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Crop Biotech Update

Scientists Find First Chemical Signal to Attract Beneficial Bacteria

April 27, 2012

Rothamsted Research and the University of Sheffield found that growth-promoting microbes live amongst maize roots because of their emission of chemical signals that attract them. This study may not just increase the yield potential of maize but also promote studies on fight against soil-borne pests and diseases. If plants are able to attract disease repellent and growth promoting bacteria, crop producers may reduce their dependence on fertilizers and pesticides.

Dr. Andy Neal, leader of the research, said that though they have known for a while that plants radiate chemicals, some of these are thought of as toxic and not as attractants of beneficial bacteria. Now they have studied Pseudomonas putida that are attracted to the said toxins which produce nutrients like iron and phosphorous that plants need and help defend plants against harmful bacteria.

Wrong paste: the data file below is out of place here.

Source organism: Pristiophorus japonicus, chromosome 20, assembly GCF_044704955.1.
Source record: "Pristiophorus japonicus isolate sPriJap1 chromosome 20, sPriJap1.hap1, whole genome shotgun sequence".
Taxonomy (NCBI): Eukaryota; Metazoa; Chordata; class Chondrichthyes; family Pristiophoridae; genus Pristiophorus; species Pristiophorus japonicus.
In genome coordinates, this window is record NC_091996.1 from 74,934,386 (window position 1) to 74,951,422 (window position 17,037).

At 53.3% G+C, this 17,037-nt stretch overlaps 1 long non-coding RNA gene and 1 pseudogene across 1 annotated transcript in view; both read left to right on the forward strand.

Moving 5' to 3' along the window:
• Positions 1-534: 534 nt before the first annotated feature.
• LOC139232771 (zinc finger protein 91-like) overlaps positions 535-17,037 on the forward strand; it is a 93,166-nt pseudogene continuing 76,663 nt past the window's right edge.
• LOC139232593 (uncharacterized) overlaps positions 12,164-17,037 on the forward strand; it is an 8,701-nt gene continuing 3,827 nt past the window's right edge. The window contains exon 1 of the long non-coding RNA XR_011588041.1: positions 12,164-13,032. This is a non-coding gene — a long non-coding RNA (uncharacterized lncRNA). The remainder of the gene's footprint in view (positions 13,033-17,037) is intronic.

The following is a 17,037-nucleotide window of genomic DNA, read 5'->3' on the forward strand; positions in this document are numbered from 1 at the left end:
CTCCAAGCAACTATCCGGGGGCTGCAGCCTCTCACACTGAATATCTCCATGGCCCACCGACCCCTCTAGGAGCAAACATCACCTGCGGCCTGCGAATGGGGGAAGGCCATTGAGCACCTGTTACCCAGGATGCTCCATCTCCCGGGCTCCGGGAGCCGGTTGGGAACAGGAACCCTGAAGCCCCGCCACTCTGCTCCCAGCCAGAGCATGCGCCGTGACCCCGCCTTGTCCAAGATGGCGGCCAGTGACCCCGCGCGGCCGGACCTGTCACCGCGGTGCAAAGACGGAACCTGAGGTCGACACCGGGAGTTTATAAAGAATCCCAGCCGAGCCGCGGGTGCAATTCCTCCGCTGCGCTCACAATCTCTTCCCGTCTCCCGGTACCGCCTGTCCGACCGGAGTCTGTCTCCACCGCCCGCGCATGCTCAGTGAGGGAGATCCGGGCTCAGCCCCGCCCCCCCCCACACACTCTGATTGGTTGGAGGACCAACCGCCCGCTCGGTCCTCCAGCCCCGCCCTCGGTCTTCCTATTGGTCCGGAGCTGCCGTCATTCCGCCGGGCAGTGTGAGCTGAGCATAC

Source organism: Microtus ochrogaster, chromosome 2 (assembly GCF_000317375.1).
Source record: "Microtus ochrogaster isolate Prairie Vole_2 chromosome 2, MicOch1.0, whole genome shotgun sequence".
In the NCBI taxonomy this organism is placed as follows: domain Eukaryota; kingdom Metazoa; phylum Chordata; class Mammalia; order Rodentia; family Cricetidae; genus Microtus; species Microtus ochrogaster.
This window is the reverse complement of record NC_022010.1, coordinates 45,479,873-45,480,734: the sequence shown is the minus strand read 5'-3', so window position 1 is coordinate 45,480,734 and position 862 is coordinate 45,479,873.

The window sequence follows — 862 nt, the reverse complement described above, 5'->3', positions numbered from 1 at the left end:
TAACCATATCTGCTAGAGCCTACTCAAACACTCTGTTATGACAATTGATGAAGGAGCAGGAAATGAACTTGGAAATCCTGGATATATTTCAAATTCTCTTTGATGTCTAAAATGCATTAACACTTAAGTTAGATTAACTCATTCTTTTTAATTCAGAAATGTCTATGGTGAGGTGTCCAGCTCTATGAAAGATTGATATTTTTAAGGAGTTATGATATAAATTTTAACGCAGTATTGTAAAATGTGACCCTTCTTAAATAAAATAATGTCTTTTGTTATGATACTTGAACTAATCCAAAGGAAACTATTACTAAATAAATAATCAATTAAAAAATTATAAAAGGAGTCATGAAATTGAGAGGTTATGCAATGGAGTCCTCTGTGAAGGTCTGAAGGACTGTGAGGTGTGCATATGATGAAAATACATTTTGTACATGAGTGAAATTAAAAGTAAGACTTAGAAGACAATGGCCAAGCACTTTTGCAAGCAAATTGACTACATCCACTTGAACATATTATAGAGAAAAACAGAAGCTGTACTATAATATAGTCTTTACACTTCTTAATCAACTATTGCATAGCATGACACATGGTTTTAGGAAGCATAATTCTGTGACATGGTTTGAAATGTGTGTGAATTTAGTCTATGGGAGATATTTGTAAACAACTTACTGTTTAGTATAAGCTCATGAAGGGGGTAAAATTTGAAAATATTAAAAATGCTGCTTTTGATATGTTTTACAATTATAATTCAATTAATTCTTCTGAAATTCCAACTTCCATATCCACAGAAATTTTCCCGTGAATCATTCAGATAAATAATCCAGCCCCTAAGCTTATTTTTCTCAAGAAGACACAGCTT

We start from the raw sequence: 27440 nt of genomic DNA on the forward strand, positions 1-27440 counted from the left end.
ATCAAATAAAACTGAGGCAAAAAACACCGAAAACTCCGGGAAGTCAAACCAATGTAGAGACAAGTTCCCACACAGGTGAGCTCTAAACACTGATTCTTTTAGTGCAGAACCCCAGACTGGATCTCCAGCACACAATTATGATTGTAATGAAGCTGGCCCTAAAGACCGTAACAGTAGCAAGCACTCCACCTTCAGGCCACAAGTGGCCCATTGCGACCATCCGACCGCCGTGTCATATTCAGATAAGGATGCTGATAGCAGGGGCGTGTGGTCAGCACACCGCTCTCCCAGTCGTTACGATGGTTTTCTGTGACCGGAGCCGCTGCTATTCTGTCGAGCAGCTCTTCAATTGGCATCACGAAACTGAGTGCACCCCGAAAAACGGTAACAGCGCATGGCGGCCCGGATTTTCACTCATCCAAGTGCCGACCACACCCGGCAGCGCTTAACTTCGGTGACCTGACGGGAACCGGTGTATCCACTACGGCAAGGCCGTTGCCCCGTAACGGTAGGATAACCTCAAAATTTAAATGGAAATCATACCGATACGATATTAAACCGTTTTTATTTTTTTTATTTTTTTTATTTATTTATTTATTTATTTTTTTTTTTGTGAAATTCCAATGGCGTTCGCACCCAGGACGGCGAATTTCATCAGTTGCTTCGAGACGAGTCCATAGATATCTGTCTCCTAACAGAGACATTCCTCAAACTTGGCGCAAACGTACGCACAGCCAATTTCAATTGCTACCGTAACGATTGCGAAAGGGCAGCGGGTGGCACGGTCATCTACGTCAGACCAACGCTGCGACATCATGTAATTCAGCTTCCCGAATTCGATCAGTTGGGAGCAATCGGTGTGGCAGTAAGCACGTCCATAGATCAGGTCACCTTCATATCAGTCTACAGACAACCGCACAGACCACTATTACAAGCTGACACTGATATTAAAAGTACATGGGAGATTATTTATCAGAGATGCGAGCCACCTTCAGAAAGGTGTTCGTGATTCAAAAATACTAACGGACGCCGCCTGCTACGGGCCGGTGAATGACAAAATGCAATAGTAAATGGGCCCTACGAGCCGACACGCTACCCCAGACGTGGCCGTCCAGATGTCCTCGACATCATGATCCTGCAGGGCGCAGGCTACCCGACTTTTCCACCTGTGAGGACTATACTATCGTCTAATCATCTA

Scientists also found that Benzoxazinoids or BXs which are chemicals that help in defending plants from pests involve genes which are linked to movement response. These genes are the ones that encourage or attract the P. putida to migrate to the plant's roots. The study also shows that P. putida increased the rate of the molecular breakdown of BX and also suggests that these bacteria increase the ability of BX to "detoxify the root environment".

Dr. Ton from University of Sheffield, co-leader of the research, added that they also found that bacterial genes are switched on in the presence of root produced BX chemicals. This implies that the BX chemicals not only attract the beneficial bacteria but also control them into helping the plant supress soil-borne diseases.

BBSRC Chief Executive Professor Douglas Kell shared that in "using advances in computing to study entire biological and ecological systems" strong solutions to cater to food security and sustainability may be developed.

Read more at http://www.rothamsted.ac.uk/PressReleases.php?PRID=179.